Feeling better rested after an early night in, we started our second day in Barcelona with a morning food tour. I had found a company called Devour which offers food tours in various cities around Europe, and booked us in for their Tastes & Traditions of Barcelona tour.
We met our guide at Santa Caterina Market and were joined by about 10 other travellers, including a couple families. It was nice to see some parents travelling with young kids, as this is what I aspire to do in the coming years!
We started the food tour in the market, where we tasted assorted cheeses and cured meat. Unfortunately, I had to skip the meat and had a special selection of pasteurized cheese set aside for me, and also had to miss out on the cava. However, I was able to fully participate in the remainder of the tour, which took us to the neighbourhoods of El Born and Barceloneta where we tried some pastries, a mashed potato ball tapa called a bomba, and finished off with a meal of seafood paella at Can Ramonet.
A stroll on Barceloneta Beach
After being sufficiently fed, we said goodbye to our tour group and went on a short walk through Barceloneta. This seaside neighbourhood is best known for its expansive beach bordering the Mediterranean Sea, which interestingly was manmade. Although the weather was nice and sunny, it was not quite warm enough for swimming so we just stuck on the boardwalk.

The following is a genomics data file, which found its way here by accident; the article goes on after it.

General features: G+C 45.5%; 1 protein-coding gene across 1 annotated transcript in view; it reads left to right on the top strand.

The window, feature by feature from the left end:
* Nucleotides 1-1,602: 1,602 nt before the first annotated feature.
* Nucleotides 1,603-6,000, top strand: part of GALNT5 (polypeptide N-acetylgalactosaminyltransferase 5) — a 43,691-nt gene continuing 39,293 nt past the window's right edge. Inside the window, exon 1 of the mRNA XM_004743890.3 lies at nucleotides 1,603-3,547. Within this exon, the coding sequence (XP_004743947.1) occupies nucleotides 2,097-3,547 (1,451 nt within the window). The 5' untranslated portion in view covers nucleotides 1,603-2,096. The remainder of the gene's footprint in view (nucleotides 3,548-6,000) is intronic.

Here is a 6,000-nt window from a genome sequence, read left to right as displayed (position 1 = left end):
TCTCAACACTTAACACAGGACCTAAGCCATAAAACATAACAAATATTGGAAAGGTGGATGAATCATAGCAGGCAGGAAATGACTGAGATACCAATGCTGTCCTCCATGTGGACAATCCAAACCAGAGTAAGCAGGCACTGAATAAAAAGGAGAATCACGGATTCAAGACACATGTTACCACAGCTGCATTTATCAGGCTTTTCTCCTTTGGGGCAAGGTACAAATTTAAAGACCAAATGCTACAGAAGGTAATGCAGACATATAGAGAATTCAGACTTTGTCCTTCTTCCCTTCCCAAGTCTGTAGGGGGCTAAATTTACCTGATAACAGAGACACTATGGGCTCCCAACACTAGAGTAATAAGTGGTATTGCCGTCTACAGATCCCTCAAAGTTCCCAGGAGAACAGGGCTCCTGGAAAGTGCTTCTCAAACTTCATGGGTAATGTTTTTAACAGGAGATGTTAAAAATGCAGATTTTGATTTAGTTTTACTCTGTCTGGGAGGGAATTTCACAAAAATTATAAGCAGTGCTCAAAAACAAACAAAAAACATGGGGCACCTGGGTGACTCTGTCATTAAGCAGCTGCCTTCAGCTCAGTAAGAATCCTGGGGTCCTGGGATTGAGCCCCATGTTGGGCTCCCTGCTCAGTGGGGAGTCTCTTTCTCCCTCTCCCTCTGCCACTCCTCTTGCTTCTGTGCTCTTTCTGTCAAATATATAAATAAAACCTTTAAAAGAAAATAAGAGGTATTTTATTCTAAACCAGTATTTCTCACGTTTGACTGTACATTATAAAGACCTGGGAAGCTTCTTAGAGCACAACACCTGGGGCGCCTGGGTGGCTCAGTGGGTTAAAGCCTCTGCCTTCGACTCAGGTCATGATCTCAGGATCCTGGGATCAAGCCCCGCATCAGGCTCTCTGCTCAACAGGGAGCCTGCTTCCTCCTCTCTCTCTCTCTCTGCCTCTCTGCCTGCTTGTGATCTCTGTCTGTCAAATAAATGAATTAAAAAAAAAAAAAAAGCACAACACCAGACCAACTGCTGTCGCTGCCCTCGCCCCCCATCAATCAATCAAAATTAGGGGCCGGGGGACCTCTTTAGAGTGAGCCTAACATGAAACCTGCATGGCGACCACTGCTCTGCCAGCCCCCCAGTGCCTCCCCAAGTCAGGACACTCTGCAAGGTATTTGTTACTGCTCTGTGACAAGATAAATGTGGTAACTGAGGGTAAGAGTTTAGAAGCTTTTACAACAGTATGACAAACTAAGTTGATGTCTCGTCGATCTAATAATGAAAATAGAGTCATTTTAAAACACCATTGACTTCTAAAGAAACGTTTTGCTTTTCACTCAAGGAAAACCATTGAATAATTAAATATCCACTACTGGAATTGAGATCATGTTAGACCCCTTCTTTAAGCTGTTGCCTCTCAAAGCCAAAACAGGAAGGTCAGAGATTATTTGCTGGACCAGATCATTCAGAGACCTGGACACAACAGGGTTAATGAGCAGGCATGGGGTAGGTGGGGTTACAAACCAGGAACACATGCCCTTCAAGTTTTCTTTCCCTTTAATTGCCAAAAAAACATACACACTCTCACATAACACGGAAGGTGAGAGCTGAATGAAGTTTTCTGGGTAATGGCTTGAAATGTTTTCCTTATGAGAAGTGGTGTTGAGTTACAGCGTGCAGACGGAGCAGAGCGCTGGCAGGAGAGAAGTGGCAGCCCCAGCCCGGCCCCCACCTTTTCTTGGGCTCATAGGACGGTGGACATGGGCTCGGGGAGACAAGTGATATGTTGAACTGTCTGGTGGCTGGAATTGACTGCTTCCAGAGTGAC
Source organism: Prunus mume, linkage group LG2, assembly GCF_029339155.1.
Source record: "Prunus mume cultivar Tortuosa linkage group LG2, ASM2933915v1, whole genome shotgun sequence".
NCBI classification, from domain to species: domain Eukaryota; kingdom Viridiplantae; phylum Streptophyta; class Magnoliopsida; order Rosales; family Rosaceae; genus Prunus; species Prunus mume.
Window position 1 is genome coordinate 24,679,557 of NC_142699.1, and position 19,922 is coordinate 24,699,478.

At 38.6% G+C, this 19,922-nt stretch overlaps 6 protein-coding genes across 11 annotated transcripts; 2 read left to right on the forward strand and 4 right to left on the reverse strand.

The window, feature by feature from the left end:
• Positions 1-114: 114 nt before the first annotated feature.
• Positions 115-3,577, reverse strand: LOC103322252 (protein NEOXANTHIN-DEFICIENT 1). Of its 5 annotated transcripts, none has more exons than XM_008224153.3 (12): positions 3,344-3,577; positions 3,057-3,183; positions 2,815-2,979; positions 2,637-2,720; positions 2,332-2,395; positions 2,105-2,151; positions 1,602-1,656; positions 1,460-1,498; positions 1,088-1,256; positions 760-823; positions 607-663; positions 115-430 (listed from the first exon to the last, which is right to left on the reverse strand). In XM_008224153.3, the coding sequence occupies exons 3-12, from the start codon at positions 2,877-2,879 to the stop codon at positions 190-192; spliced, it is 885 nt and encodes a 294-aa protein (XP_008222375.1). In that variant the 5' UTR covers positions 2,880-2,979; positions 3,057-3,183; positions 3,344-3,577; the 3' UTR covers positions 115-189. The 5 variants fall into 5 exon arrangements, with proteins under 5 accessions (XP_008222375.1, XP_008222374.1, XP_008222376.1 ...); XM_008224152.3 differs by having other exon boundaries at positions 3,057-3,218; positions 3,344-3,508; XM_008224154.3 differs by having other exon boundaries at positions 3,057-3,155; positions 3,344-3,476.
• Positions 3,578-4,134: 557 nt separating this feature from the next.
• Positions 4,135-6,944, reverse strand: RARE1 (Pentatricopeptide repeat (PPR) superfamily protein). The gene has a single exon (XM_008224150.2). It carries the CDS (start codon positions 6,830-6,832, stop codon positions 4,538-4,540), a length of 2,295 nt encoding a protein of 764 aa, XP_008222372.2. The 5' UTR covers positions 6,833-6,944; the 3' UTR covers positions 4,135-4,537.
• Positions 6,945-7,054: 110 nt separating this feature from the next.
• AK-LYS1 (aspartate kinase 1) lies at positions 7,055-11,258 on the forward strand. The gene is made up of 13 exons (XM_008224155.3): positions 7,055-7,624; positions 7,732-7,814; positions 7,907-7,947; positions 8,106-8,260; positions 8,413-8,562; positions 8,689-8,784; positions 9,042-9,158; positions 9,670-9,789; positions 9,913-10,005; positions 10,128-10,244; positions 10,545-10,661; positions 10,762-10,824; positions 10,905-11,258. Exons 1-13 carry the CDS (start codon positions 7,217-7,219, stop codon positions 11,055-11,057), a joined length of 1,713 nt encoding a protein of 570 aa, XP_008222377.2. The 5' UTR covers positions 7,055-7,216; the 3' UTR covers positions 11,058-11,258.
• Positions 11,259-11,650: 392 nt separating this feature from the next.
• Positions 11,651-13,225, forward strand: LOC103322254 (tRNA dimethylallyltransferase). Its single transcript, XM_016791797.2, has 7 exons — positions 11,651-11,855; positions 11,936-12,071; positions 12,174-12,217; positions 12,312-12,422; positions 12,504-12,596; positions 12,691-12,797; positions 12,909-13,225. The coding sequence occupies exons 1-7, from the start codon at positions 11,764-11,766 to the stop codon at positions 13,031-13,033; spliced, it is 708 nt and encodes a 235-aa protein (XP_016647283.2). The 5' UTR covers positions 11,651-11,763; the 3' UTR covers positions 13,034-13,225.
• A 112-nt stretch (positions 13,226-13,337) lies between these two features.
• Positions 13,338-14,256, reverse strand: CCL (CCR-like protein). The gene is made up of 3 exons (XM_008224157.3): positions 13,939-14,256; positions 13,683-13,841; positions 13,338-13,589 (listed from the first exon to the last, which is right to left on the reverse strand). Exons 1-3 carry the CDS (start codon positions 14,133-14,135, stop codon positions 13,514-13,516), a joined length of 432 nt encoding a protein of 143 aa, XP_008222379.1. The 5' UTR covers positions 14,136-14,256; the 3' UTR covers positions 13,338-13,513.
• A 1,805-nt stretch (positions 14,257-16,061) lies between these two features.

Appreciating art at the Picasso Museum
Our next stop was the Picasso Museum. Although pre-booked tickets are recommended, I managed to snag a couple tickets for us without issues while we were finishing up on the food tour.
The museum is set in five adjoining medieval palaces and features an extensive collection of over 4000 Picasso pieces. Opened in 1963, it was the first museum dedicated to Picasso’s work and the only one created during his lifetime.
Arc de Triomf and Ciutadella Park
We spent a couple hours at the museum and then decided to take another walk outside. We found Barcelona’s version of the Arc de Triomphe, which was built by architect Josep Vilaseca i Casanovas as the main access gate for the 1888 Barcelona World Fair.
Nearby was Ciutadella Park, the largest green space in Barcelona with several attractions including the zoo and Catalan Parliament.
We only took a quick zip through since my calves were hurting, so we headed back to our hotel afterward for a break. On the way, we stopped at Pasteleria Hoffman to try one of their cakes that we had seen from the window during our food tour.
We didn’t do much for the rest of the day. We went for a swim in the hotel pool, returned to Bar Lobo for some tapas for dinner, and spent the evening watching television in bed. The following day would be our final one in Barcelona before heading off to our next destination in Basque Country.
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